There are many in the sector who continue to believe that questions of demonstrated effectiveness are a burdensome distraction from “the work”; and a number of these observers feel that the “armchair activists, pointing fingers and pontificating from the sidelines” should get out of the way and stop creating new hoops –often in the form of performance standards and demands for evidence of outcomes- through which committed practitioners need to jump to qualify for funding and to have their efforts deemed legitimate and worthwhile.
But on the other hand, there are those who believe that the traditional lack of a focus on effectiveness has led to a situation where the stated objectives of many social and human service programs are “are grandiose, but usually vague statements of intent and procedure…based upon largely untested or even unsound assumptions whose validity rests primarily upon tradition or ‘common sense’ and not upon proven effectiveness.”  There are even some who would argue that because of a traditional accent upon caring, commitment, and activity instead of a focus on demonstrated impact, there is not actually any real evidence that any social programs have ever in fact done any real good at all.
Somewhere between these two perspectives lie the truth…and the reality that nonprofits across the nation face. It has been called the “battle for the soul of the nonprofit sector, and it represents a reality that concedes that, yes, the implementation and utilization of outcomes does represent a challenge for those who are unfamiliar with its concepts, language, and methodologies, but also one that admits that the world has changed and is unlikely to return to a day where statements of commitment, descriptions of problems, and accounts of activity will suffice for conscientious social investors. That genie is not going back into the bottle; so the question nonprofits ought to be asking is Do we understand the benefits of adopting an outcomes perspective to our work?
For most nonprofits, the fact is that a growing number of governmental, institutional, and even individual social investors are asking for evidence of outcomes. Grant applications ask for such information, and project summation reports are expected to contain it. When one considers that Charity Navigator, the nation’s foremost charity rating agency, serving over 3.3 million unique visitors and impacting approximately $10 billion in charitable donations each year, will soon be adding a third component for results to its already formidable assessment system, it becomes obvious that the day is not too far off when most requests for nonprofit funding will be relying in some proportion upon a demonstration of outcomes, impacts, and effectiveness.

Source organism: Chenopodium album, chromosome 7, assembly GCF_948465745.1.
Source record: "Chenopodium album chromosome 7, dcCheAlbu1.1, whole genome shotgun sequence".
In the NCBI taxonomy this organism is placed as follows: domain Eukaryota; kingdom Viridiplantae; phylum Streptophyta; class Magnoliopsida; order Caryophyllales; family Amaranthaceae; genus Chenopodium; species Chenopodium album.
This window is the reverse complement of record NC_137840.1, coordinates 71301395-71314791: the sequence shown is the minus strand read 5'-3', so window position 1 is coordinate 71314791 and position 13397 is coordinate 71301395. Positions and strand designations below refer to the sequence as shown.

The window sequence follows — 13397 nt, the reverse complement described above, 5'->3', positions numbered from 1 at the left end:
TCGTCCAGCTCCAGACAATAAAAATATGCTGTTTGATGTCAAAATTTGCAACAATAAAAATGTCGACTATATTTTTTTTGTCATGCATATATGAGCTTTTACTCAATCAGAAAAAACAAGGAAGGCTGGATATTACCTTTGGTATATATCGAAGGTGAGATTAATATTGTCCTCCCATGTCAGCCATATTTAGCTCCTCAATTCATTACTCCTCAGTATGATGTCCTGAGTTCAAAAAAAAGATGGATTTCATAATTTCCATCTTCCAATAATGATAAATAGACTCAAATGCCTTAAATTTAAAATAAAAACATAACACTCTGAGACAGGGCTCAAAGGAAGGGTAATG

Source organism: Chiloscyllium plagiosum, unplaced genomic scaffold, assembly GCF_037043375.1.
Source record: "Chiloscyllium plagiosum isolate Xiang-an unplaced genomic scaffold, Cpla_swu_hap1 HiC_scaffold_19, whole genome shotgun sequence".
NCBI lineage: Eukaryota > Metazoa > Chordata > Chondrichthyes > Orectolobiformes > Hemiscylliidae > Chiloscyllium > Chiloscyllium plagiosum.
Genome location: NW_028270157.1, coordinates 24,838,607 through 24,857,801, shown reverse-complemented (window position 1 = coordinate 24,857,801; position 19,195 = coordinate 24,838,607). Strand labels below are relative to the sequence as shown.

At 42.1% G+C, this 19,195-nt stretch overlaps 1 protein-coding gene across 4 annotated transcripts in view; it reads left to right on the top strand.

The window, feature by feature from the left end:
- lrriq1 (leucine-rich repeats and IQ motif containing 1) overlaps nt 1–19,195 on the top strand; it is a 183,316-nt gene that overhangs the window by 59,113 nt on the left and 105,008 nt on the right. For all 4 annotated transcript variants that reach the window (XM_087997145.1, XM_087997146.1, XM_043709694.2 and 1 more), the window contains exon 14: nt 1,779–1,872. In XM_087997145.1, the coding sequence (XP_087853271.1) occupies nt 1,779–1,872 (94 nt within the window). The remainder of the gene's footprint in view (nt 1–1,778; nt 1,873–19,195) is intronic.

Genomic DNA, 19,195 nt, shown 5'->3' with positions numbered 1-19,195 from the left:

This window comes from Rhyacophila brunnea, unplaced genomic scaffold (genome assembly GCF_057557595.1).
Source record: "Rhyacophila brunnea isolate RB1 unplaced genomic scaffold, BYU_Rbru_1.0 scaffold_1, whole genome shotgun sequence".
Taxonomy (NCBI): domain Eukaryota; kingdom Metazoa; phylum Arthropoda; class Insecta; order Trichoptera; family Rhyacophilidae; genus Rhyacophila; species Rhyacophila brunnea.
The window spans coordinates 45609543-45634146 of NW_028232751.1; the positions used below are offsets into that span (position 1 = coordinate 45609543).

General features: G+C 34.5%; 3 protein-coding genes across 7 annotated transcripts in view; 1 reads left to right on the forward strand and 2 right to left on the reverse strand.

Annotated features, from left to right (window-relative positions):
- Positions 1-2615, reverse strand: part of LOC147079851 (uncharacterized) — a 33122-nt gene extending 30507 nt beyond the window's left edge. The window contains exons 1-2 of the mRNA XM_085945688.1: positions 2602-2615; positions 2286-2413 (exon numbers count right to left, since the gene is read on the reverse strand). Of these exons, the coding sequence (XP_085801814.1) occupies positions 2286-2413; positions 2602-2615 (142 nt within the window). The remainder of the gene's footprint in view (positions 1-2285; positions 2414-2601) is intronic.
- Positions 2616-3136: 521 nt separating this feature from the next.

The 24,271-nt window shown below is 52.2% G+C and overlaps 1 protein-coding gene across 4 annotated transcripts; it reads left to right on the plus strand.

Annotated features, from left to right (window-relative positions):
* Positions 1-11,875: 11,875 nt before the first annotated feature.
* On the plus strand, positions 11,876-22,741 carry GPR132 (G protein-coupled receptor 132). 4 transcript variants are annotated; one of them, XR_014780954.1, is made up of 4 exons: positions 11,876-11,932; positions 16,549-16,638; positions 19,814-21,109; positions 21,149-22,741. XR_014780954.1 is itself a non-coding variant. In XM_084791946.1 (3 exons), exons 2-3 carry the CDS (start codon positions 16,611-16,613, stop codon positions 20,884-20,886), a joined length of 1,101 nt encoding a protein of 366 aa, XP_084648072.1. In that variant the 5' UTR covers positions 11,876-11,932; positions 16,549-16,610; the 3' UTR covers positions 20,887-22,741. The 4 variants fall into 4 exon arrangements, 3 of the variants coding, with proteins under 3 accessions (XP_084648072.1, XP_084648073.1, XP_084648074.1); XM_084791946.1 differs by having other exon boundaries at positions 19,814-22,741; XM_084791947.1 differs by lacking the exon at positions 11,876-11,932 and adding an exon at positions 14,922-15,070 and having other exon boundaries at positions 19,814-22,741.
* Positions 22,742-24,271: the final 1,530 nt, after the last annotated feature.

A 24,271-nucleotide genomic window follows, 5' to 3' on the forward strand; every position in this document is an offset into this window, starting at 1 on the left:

So perhaps the most basic advantage an outcomes perspective can give to a nonprofit is that it will allow an organization to competently compete for funding dollars in a world that increasingly demands such evidence.
A second advantage to be gained from the implementation and utilization of an outcomes perspective is the opportunity for learning. Whatever else an outcomes approach may do for an organization, it is at heart a learning system, delineating precise steps to be accomplished in pursuit of a goal. By matching actual progress against such an explicit roadmap given an organization the opportunity for real-time assessment, the chance to make real-time course corrections, and a way to change program designs in order to do better next time. The potential such a capacity represents can be readily seen in a basic mantra of the powerful and world famous Six Sigma methodology, which constantly reminds practitioners to Define, Measure, Analyze, Improve and Control. If organizations from GE and IBM to Lockheed Martin and Toshiba have accepted the benefits of using an outcomes approach for learning, the chances are that the nonprofit sector could benefit from using it as well.
Finally, a well implemented outcomes approach simply helps organizations design better programs because of the questions it asks, and the before-hand thinking and answers it demands. By mandating a clear well defined goal –the Outcome Statement- by establishing an explicit set of sequential steps and accomplishments to be achieved –milestones and Performance Targets- and by repeatedly asking the capacity question and challenging assumptions, an outcomes approach to our work gives the sector a powerful means of being better at what we do. It is an advantage that we simply cannot not pass up.